Vacancy Rates
The vacancy rate for pet-friendly housing was also significantly lower than “no pets allowed” rentals at 10% for pet-friendly housing compared to 14% for other housing. The amount landlords had to spend on advertising their units was lower for pet-friendly housing at $15 per unit compared to $32 per unit for other housing. Additionally, landlords needed to spend less than half the amount of time marketing pet-friendly housing. Pet-friendly housing also received about twice as many applicants for a vacant unit as other housing. The average time it took to rent out a pet-friendly unit was 19 days compared to 29 days for non-pet-friendly units.

Common Concerns Regarding Permitting Pets
Among the landlords who prohibited pets, damage was the greatest concern by far, with approximately two thirds of landlords citing damage as a major concern. Noise was the second largest concern, followed by complaints and insurance issues. Concerns about people leaving their pet behind or not cleaning common areas were rarely cited as reasons for not allowing pets.

Pet-friendly housing did have some costs for landlords. For example, landlords reported an average annual insurance premium of $150 more for pet-friendly housing. However, this annual cost is less than the premium received in just one month’s rent from pet friendly housing. Of the potential problems pets could cause to housing, damage was the most commonly reported. However, even this was not that common, with approximately one-half of landlords allowing pets stating that they have never experienced damage from companion animals allowed in their units. Slightly less than half of landlords have ever experienced complaints from tenants or neighbors regarding animals, about one-third of landlords have had noise problems, and only about 15% have ever experienced any other problems from allowing pets.

FIREPAW’s work with companion animals in rental housing is intended to go beyond the above results to actually helping landlords and property manager optimize their profit opportunities and minimize potential losses from allowing animals. To achieve this goal, FIREPAW has created the Companion Animal Renters Program [CARP]: An applied three-prong program to assist rental property owners to:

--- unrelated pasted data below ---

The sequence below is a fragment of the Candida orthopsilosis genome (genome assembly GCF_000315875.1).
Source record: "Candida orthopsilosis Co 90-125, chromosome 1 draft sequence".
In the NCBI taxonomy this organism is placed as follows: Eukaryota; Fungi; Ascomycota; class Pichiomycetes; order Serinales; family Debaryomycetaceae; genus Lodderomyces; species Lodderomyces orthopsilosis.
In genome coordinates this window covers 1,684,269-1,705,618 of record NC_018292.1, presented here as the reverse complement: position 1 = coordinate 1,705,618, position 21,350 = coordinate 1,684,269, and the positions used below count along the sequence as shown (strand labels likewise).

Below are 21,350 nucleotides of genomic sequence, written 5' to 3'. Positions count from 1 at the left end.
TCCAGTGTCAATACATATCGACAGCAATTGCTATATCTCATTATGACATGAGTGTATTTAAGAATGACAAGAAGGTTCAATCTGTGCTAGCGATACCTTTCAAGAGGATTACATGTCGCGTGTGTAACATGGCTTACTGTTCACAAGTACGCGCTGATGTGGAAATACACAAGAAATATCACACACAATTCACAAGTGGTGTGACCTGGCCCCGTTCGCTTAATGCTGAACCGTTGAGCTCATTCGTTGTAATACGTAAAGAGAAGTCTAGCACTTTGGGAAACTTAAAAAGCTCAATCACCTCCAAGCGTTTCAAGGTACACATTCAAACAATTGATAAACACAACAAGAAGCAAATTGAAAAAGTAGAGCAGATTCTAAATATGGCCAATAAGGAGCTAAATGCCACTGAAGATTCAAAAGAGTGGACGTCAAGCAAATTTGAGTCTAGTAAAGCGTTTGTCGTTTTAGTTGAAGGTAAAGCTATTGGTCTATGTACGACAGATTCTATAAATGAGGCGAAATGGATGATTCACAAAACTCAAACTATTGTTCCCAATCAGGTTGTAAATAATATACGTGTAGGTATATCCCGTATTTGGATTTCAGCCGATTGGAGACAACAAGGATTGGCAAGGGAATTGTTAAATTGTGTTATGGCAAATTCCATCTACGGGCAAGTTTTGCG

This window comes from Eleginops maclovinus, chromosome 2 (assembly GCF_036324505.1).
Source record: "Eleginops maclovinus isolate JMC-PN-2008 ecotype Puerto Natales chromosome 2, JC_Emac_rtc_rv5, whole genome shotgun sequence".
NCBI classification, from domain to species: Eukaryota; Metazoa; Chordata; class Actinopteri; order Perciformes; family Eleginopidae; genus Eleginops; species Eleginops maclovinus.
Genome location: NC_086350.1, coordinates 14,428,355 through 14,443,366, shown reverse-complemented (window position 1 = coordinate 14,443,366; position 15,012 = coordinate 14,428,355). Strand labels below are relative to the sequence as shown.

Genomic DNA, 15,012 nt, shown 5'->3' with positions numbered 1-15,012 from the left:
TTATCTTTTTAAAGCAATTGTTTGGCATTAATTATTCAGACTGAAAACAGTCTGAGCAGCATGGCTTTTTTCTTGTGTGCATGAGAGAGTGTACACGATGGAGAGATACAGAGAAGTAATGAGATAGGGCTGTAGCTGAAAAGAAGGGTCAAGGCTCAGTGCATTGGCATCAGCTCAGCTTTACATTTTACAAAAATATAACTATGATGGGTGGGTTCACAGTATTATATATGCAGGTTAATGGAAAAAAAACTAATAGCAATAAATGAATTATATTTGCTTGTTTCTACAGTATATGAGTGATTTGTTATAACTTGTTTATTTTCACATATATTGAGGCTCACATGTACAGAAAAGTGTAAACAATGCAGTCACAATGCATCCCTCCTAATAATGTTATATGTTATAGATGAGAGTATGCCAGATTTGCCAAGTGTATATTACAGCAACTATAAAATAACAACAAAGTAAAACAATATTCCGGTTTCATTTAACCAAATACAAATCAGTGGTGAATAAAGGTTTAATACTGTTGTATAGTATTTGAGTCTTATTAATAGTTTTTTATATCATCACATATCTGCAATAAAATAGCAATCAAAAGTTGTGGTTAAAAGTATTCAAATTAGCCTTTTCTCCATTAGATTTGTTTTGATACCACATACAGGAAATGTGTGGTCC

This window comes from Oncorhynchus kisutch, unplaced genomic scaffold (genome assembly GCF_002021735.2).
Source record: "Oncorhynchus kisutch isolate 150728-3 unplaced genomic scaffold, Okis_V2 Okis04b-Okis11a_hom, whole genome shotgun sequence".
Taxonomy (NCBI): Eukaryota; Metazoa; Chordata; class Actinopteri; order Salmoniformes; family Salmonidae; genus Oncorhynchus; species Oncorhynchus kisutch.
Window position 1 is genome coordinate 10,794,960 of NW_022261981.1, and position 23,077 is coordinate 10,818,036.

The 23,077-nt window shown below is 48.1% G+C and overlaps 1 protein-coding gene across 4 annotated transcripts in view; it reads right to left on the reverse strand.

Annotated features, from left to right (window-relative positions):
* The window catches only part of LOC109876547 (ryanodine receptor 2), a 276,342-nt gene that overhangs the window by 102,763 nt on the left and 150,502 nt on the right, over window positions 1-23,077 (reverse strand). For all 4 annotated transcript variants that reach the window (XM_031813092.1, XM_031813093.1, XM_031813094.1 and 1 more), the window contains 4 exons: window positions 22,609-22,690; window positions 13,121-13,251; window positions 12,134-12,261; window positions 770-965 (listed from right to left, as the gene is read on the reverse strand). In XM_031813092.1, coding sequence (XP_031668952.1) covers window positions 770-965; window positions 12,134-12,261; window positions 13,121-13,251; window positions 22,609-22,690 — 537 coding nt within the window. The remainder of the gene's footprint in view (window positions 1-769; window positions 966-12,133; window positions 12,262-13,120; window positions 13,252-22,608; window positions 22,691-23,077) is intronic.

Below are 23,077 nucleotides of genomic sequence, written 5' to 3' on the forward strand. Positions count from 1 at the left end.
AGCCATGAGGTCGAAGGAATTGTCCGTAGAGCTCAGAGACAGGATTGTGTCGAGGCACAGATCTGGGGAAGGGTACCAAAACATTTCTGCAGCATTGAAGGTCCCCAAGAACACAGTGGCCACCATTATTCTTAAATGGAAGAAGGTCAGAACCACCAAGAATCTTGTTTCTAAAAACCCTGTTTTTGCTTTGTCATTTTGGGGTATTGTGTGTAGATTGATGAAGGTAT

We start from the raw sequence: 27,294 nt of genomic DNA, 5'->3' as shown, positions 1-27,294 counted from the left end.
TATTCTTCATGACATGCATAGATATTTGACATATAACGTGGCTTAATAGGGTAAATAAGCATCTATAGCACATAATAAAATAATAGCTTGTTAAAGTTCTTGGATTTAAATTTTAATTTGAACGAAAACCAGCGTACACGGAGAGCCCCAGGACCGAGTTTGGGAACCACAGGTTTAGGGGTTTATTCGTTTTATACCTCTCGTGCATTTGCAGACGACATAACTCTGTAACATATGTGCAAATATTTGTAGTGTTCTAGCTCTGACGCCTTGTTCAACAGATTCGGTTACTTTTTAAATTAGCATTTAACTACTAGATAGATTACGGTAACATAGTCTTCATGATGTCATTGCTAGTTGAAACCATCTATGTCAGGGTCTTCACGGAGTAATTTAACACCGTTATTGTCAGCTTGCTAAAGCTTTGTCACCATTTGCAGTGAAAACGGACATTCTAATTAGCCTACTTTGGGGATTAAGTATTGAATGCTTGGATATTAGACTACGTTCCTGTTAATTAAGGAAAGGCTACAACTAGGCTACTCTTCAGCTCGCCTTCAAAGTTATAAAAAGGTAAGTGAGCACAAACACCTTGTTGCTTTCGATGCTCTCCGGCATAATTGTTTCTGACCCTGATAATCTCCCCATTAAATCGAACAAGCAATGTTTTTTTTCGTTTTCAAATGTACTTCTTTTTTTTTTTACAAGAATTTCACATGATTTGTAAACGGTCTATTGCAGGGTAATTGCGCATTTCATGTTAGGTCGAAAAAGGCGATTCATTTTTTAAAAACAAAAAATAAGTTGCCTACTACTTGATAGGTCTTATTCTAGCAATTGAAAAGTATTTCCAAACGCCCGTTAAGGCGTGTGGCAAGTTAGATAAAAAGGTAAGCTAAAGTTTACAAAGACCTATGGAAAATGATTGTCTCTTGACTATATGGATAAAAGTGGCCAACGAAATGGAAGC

• Identify responsible pet-owning tenants
  • Screen and detect potential “ problem” tenants with pets
  • Gain methods for reducing pet problems and enhancing tenant loyalty through connecting landlords with a variety of relevant (no cost) community services
  • Learn the best methods for holding residents accountable for their pets’ actions
  • Develop and establish strong,
    effective pet policies and pet agreements
  • Increase revenue through additional
    security deposits and rental rates that more than compensate for any potential risks of pets
  • Teach tenants how to be responsible pet guardians
  • Evaluate tenants’ pet resumes
  • Increase tenant pool dramatically through a widely publicized nocost animal-friendly referral list
  • Work in tandem with tenant groups
  • Gain support from the animal care community
  • Foster good will and receive good
    publicity from (free) marketing and advertising of pet-friendly rentals
  • Create a pet-friendly community
  • Establish pet zones on the property
  • Perform target marketing of the most attractive pet-owning tenants
  • Increase bottom-line profits while minimizing potential problems

For landlords CARP includes an Economic Assessment; Needs Asessment; Tailor-made programs; Screening & Assessment Tools for screening potentially problematic tenants; Training on interview and creeningtechniques; problem-solving techniques and tools; Customized Pet Policy and Pet Agreement; Tenant Guidelines Booklet; Custom-made Pet Perks Package; Free advertising and registration on Pet-Friendly Referral Listings.

For tenants CARP offers a detailed Tenant Information Booklet [How to Find, Keep & Enjoy a Pet- Friendly Rental] replete with a customized Resource Listings Section for animal-related sources in their region.

If you know of a landlord who you would like us to send an Information Packet to, please mail or e-mail his or her name and address to Firepaw. Packets may also be sent to Animal Welfare Organizations who wish to distribute CARP literature to their
patrons. Tenant’s Info Packets are also available to educate tenants how to find–and keep–pet-friendly rentals in their area.

FIREPAW, Inc.
228 Main Street, #436
Williamstown, MA 01267 firepaw@earthlink.net org

 

Although 85% of landlords reported having some amount of damage at some time, the worst damage reported by each landlord averaged $430 – far less than the average rent or the average pet deposit. In most cases, landlords could simply subtract the damage from a required pet deposit and experience no real loss. In fact, for half of landlords who allow pets, the worst case of pet-related damage they ever had was still fully covered by the deposit. The worst-case scenario due to pets found in the survey was a loss of roughly 2.5 month’s rent (note: this was the worst loss experienced for the particular landlord, not the average loss for that landlord). Although this is a significant loss, FIREPAW’s simulations of various rental scenarios suggests that even for this unusual type of situation, when all costs and benefits (rent premiums, higher deposit, longer tenancy, less marketing and advertising costs, reduced chance of loss from an illegal pet with no pet deposit to compensate), are taken into consideration, in the long run the benefit of taking animals will compensate for the loss. In addition, FIREPAW’s results suggest that the proper use of screening and control tools can significantly minimize the chance of ever suffering a loss that would exceed the deposit.